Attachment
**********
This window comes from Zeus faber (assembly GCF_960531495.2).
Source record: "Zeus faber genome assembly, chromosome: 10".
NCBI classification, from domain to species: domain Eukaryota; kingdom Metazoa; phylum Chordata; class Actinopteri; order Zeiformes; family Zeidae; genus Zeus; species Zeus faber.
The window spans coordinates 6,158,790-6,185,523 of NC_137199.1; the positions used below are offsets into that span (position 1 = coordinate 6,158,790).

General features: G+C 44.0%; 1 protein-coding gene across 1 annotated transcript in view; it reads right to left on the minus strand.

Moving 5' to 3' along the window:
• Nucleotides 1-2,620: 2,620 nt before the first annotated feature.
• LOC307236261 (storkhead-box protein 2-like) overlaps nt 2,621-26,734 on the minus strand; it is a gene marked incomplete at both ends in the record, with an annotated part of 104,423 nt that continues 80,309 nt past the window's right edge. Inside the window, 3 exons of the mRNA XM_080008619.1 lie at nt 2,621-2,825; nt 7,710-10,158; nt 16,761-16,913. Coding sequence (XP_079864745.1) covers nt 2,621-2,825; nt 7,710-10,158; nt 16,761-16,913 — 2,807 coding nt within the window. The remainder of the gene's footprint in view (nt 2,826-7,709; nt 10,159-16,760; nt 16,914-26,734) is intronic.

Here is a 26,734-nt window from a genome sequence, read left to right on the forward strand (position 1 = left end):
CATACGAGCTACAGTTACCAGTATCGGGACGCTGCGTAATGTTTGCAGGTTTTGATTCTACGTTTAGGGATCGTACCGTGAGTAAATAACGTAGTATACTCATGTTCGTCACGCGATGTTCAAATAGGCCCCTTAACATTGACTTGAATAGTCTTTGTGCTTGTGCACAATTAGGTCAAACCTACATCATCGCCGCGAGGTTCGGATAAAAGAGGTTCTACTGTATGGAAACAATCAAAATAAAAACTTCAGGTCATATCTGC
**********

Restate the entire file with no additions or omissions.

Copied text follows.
This window comes from Zeus faber (assembly GCF_960531495.2).
Source record: "Zeus faber genome assembly, chromosome: 10".
NCBI classification, from domain to species: domain Eukaryota; kingdom Metazoa; phylum Chordata; class Actinopteri; order Zeiformes; family Zeidae; genus Zeus; species Zeus faber.
The window spans coordinates 6,158,790-6,185,523 of NC_137199.1; the positions used below are offsets into that span (position 1 = coordinate 6,158,790).

General features: G+C 44.0%; 1 protein-coding gene across 1 annotated transcript in view; it reads right to left on the minus strand.

Moving 5' to 3' along the window:
• Nucleotides 1-2,620: 2,620 nt before the first annotated feature.
• LOC307236261 (storkhead-box protein 2-like) overlaps nt 2,621-26,734 on the minus strand; it is a gene marked incomplete at both ends in the record, with an annotated part of 104,423 nt that continues 80,309 nt past the window's right edge. Inside the window, 3 exons of the mRNA XM_080008619.1 lie at nt 2,621-2,825; nt 7,710-10,158; nt 16,761-16,913. Coding sequence (XP_079864745.1) covers nt 2,621-2,825; nt 7,710-10,158; nt 16,761-16,913 — 2,807 coding nt within the window. The remainder of the gene's footprint in view (nt 2,826-7,709; nt 10,159-16,760; nt 16,914-26,734) is intronic.

Here is a 26,734-nt window from a genome sequence, read left to right on the forward strand (position 1 = left end):
CATACGAGCTACAGTTACCAGTATCGGGACGCTGCGTAATGTTTGCAGGTTTTGATTCTACGTTTAGGGATCGTACCGTGAGTAAATAACGTAGTATACTCATGTTCGTCACGCGATGTTCAAATAGGCCCCTTAACATTGACTTGAATAGTCTTTGTGCTTGTGCACAATTAGGTCAAACCTACATCATCGCCGCGAGGTTCGGATAAAAGAGGTTCTACTGTATGGAAACAATCAAAATAAAAACTTCAGGTCATATCTGC